Video game

How Google Stadia could foretell the future of video games – The Sydney Morning Herald

The fact that virtually all of the processing happens on Google’s side means a lot of the limitations of traditional consoles can be sidestepped. Stadia’s servers contain the kind of chips and solid state storage that would be too expensive for a consumer console, and they can be combined or upgraded as needed, making for faster loading and a near limitless canvas for game makers. Complex graphical techniques and AI algorithms that usually require a computer worth thousands of dollars to appreciate could be delivered directly to your old laptop that usually struggles to run games at all. This also means the market for high-end games could suddenly extend to anyone with a phone.


The key decider when it comes to fidelity will be your internet connection, exactly as it is right now with YouTube videos, but more complex games will not be more taxing on your network. Games require a more consistent stream than videos to be effective, and Stadia will likely never look as crisp as playing locally. But, with the advent of 5G and more stable home internet connections, streaming in HD will be a reasonable expectation for many people.

The difference between games played locally and games played in the cloud will be felt most prominently when it comes to multiplayer.

Traditional multiplayer games link people all over the world to each other or to a central server, meaning performance and complexity can be limited by the need to account for all kinds of internet connections. Things like real time physics systems, for example, are tough to pull off in multiplayer because of the need to synchronise them across the world.

But with Stadia the entire game will be happening at the same physical location on Google’s end, with just the video and audio going out to each player. This potentially means more complex multiplayer games, and significantly higher player counts. If one player has lousy internet, it just means they’ll get lower quality video.

The biggest problem with previous attempts at game streaming has been latency, meaning the time between a player pressing a button and it having a visible effect on screen. Google’s idea to eliminate this is its own controller, which connects directly to the Stadia servers via Wi-Fi. Assuming a relatively low latency connection (satellite is definitely out, but other broadband should be fine), this could turn out to be almost indistinguishable from playing with a standard wireless pad for many games, even if it will likely never satisfy die-hard mouse-and-keyboard shooter fans.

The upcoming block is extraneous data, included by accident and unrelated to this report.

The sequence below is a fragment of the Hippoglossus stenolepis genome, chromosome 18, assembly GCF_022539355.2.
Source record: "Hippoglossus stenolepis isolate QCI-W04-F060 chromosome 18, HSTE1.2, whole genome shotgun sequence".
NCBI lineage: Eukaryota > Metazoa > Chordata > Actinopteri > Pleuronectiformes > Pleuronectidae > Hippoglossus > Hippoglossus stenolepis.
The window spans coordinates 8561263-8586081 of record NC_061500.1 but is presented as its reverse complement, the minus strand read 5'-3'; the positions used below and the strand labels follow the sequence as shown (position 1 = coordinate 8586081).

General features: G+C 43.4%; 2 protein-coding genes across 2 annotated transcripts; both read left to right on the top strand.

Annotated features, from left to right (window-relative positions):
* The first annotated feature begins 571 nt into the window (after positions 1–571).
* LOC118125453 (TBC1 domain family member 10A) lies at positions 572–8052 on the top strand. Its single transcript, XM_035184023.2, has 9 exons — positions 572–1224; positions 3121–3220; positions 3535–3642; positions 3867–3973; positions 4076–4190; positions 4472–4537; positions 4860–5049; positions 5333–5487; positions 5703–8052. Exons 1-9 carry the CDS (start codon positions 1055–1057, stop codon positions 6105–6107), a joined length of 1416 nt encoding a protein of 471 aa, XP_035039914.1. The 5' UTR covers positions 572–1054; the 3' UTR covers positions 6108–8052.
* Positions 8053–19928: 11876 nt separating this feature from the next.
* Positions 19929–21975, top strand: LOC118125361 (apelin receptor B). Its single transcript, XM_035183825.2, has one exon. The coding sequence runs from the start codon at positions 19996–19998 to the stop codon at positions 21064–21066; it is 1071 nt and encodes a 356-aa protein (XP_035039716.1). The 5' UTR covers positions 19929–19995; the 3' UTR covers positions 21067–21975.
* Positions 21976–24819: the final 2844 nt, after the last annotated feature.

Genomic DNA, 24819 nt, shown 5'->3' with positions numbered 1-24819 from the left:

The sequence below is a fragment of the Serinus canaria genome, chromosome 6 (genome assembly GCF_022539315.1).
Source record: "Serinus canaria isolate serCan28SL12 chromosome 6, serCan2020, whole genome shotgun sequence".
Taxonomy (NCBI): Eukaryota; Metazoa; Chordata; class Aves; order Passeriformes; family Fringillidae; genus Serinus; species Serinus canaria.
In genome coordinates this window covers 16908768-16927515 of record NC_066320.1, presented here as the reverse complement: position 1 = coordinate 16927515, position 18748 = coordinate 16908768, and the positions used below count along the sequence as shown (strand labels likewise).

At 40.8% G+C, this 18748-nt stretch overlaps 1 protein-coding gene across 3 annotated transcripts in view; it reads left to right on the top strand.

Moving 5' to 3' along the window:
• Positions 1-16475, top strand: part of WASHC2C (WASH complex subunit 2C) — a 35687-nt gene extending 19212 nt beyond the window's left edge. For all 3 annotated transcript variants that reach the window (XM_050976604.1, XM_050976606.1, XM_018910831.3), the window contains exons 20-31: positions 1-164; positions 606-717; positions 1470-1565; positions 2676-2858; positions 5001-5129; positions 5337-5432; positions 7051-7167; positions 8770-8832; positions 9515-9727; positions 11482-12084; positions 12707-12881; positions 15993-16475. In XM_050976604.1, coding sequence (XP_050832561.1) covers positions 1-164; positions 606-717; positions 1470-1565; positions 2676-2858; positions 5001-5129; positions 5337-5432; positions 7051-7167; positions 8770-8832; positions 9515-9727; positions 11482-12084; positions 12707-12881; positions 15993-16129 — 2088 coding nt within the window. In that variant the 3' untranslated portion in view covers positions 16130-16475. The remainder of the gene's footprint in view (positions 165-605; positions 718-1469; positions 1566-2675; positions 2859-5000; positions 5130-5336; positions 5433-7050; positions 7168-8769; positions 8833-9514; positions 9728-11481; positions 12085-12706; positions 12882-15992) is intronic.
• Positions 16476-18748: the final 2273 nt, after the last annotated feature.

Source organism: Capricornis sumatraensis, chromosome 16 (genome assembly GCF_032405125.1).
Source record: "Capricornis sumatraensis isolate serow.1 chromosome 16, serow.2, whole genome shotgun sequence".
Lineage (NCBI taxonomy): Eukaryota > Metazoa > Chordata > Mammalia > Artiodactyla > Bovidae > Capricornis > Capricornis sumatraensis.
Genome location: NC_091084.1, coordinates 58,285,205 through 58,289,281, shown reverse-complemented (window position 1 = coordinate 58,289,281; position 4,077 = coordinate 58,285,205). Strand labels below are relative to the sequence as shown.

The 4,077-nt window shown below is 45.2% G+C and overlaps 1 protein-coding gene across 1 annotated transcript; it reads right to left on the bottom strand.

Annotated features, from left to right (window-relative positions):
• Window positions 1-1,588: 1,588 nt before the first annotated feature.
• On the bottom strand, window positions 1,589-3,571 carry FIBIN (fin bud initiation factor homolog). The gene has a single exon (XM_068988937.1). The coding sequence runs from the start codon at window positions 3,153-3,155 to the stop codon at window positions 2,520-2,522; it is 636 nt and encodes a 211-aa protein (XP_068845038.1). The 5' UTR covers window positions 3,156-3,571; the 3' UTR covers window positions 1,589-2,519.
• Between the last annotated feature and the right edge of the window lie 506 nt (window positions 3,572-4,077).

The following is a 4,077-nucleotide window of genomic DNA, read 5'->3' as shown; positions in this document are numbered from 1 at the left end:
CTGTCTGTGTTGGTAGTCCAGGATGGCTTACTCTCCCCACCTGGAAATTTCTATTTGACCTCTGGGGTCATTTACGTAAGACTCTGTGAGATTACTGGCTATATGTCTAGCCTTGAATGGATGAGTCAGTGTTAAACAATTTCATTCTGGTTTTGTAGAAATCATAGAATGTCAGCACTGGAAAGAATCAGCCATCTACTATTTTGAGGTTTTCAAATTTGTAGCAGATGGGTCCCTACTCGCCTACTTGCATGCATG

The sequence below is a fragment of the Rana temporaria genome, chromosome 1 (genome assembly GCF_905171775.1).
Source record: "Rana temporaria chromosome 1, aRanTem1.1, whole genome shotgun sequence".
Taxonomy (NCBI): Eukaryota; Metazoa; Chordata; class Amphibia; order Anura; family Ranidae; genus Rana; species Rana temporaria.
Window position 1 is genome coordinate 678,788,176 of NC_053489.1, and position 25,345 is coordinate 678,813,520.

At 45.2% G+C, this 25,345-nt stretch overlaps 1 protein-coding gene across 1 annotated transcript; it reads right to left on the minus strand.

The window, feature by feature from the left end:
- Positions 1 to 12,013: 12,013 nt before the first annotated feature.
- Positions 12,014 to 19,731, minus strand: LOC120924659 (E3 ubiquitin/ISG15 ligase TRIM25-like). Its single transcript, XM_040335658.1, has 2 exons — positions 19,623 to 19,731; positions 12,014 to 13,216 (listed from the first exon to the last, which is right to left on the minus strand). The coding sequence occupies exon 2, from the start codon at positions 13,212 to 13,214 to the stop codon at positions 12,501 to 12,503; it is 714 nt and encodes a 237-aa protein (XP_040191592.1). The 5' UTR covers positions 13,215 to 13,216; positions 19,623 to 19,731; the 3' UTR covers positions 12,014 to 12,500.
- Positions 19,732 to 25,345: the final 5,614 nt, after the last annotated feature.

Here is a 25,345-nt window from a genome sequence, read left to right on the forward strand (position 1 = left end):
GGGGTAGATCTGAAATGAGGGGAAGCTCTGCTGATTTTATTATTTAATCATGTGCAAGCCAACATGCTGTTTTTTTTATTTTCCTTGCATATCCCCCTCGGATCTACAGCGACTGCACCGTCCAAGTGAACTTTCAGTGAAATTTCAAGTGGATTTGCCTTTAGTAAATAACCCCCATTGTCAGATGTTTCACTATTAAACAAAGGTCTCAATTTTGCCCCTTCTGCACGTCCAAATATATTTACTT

The controller will also come in handy because it provides a consistent way to interact with the variety of screens you could use to play Stadia. Anything with a Chrome browser or Chromecast capabilities — including TVs, phones, tablets and computers — can boot up any game or let you continue your previous session in seconds, Google says. You’d even be able to click a link on a game’s website or YouTube trailer and get playing almost instantly. Best of all, you’d never have to download, install or update a game again.

And finally, the social element of games could be much expanded with Stadia. Google has a keen interest in this area, given it already operates the largest repository of game-related videos on the internet.

Stadia will have the ability to capture the entire state of a given game — including where you are, what you’ve done and what has happened so far — to use in a variety of ways instantly. For example you could ask the Google Assistant how to get out of a particular dungeon, and it will show you a walkthrough someone made on YouTube. Or you could send a link with your game state to a friend or to your Twitter followers, challenging them to get out of the pickle you’re in.

Public performance of games would also likely become much more common in a cloud future. Until now streaming video to your friends and followers has required a lot of processing power and internet upload capacity, but with Stadia the game will be streamed from Google servers to you and to YouTube simultaneously. This means that even if you’re playing on a shaky mobile connection with barely enough internet for a standard definition image, your followers in the city could be watching you play your game, in real time, in 4K.

Tim is the editor of The Age and Sydney Morning Herald technology sections.

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